GLENDALE, Ariz. -- There was some measure of satisfaction for Jerry Hairston on Saturday just being in the starting lineup for the Dodgers' exhibition opener.
Five months ago, bedridden after hip surgery, he doubted it was possible.
"It wasn't easy," said Hairston. "I worked really hard to get back. But for the first three months, I didn't know if I'd be able to play at this level now."
Hairston, 36, underwent hip labrum surgery in Vail, Colo. by Dr. Marc Philippon. His left leg was placed in traction to separate the leg from the hip enough to insert arthroscopic tools in the joint. Torn labrum was repaired and an irregularity in the head or neck of the femur that caused an impingement was shaved to allow for smooth rotation in the joint. When the ball and socket don't fit properly, friction tears the labrum.
The rehab required one month on crutches and two months hooked up for six hours a day (while lying down) to a continuous passive motion device that automatically flexes the leg to reduce pain and inflammation and protect the healing tissue.
Alex Rodriguez has had similar operations on both hips. Hairston spoke to Rodriguez and Brian Roberts, another surgical patient, before having the operation.
"The first month was painful lying in bed," said Hairston. "I just pictured myself playing again. It helped realize a goal, helped to fight through it."
Hairston said his hip began bothering him shortly before he strained a hamstring muscle in May. He said the injury originally presented itself as tightness in the groin area. That type of referred pain is common because of sensitive nerves in the hip.
Hairston was hitting .315 when he pulled the hamstring. In his third game back at the end of May, he went 5-for-5. But by mid-June, the hip worsened. In mid-August while in Miami, Hairston felt severe pain diving for a ground ball and decided it was time to say something.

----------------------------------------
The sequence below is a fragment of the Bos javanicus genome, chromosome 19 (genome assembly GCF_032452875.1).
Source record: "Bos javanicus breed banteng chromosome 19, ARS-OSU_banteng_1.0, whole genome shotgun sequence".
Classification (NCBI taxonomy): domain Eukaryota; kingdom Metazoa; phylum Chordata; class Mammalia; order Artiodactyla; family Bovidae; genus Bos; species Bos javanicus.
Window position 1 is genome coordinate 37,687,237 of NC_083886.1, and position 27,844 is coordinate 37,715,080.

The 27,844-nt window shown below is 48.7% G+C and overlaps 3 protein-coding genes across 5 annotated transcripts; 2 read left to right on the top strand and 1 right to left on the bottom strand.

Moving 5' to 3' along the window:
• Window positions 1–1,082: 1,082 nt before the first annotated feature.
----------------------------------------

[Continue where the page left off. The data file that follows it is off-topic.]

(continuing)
Hairston started Saturday in left field, in place of another rehab patient, Carl Crawford. Manager Don Mattingly said he intends to use Hairston on the corners in both the outfield and infield this year.
Mattingly finds several positives in tough opener
GLENDALE, Ariz. -- His pitchers allowed nine earned runs. His hitters managed only three hits. So Don Mattingly was asked if he still liked his $220 million team?
"I haven't given up yet. I give up easy, but not that fast," Mattingly joked after the Dodgers were blanked by the White Sox, 9-0, in Saturday's exhibition opener.
Despite the blowout result, Mattingly found some good news. It began with the defensive play of shortstop Hanley Ramirez, who ranged far to his left to steal a hit by Dayan Viciedo, spin 360 degrees and throw him out at first.
Mattingly, however, was equally impressed with Ramirez's assertiveness in putting on a pickoff play at second base in the first inning. Ultimately, the play wasn't executed properly, as Ramirez lost sight of Clayton Kershaw's throw that sailed into center field for an error charged to Kershaw.
"I want [Hanley] to keep trying all that stuff," said Mattingly. "When he came over during the season, it was hard to work on that with him. It's all about timing."
Ramirez went 0-for-3 at the plate with a lineout and will bat leadoff again Sunday, as the Dodgers want to give him as much playing time as possible before he leaves to play for the Dominican Republic in the World Baseball Classic.